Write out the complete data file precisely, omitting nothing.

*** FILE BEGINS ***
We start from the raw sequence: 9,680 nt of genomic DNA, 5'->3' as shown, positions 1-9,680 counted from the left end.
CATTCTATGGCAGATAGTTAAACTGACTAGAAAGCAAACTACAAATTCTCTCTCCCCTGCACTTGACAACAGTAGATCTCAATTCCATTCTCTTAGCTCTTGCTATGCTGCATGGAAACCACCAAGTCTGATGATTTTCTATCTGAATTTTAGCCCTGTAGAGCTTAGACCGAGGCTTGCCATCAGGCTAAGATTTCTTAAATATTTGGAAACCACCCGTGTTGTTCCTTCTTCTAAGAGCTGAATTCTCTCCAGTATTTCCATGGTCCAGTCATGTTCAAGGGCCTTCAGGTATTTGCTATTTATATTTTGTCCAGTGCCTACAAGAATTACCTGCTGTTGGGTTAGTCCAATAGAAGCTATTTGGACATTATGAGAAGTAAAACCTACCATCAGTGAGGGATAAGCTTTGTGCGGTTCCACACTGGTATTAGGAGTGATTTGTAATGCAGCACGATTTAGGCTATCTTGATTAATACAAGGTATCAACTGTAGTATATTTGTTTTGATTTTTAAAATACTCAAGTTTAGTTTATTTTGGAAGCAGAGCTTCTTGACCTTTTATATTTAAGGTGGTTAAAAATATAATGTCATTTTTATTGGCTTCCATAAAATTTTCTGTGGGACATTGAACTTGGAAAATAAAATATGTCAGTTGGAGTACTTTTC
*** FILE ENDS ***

We start from the raw sequence: 9,680 nt of genomic DNA, 5'->3' as shown, positions 1-9,680 counted from the left end.
CATTCTATGGCAGATAGTTAAACTGACTAGAAAGCAAACTACAAATTCTCTCTCCCCTGCACTTGACAACAGTAGATCTCAATTCCATTCTCTTAGCTCTTGCTATGCTGCATGGAAACCACCAAGTCTGATGATTTTCTATCTGAATTTTAGCCCTGTAGAGCTTAGACCGAGGCTTGCCATCAGGCTAAGATTTCTTAAATATTTGGAAACCACCCGTGTTGTTCCTTCTTCTAAGAGCTGAATTCTCTCCAGTATTTCCATGGTCCAGTCATGTTCAAGGGCCTTCAGGTATTTGCTATTTATATTTTGTCCAGTGCCTACAAGAATTACCTGCTGTTGGGTTAGTCCAATAGAAGCTATTTGGACATTATGAGAAGTAAAACCTACCATCAGTGAGGGATAAGCTTTGTGCGGTTCCACACTGGTATTAGGAGTGATTTGTAATGCAGCACGATTTAGGCTATCTTGATTAATACAAGGTATCAACTGTAGTATATTTGTTTTGATTTTTAAAATACTCAAGTTTAGTTTATTTTGGAAGCAGAGCTTCTTGACCTTTTATATTTAAGGTGGTTAAAAATATAATGTCATTTTTATTGGCTTCCATAAAATTTTCTGTGGGACATTGAACTTGGAAAATAAAATATGTCAGTTGGAGTACTTTTC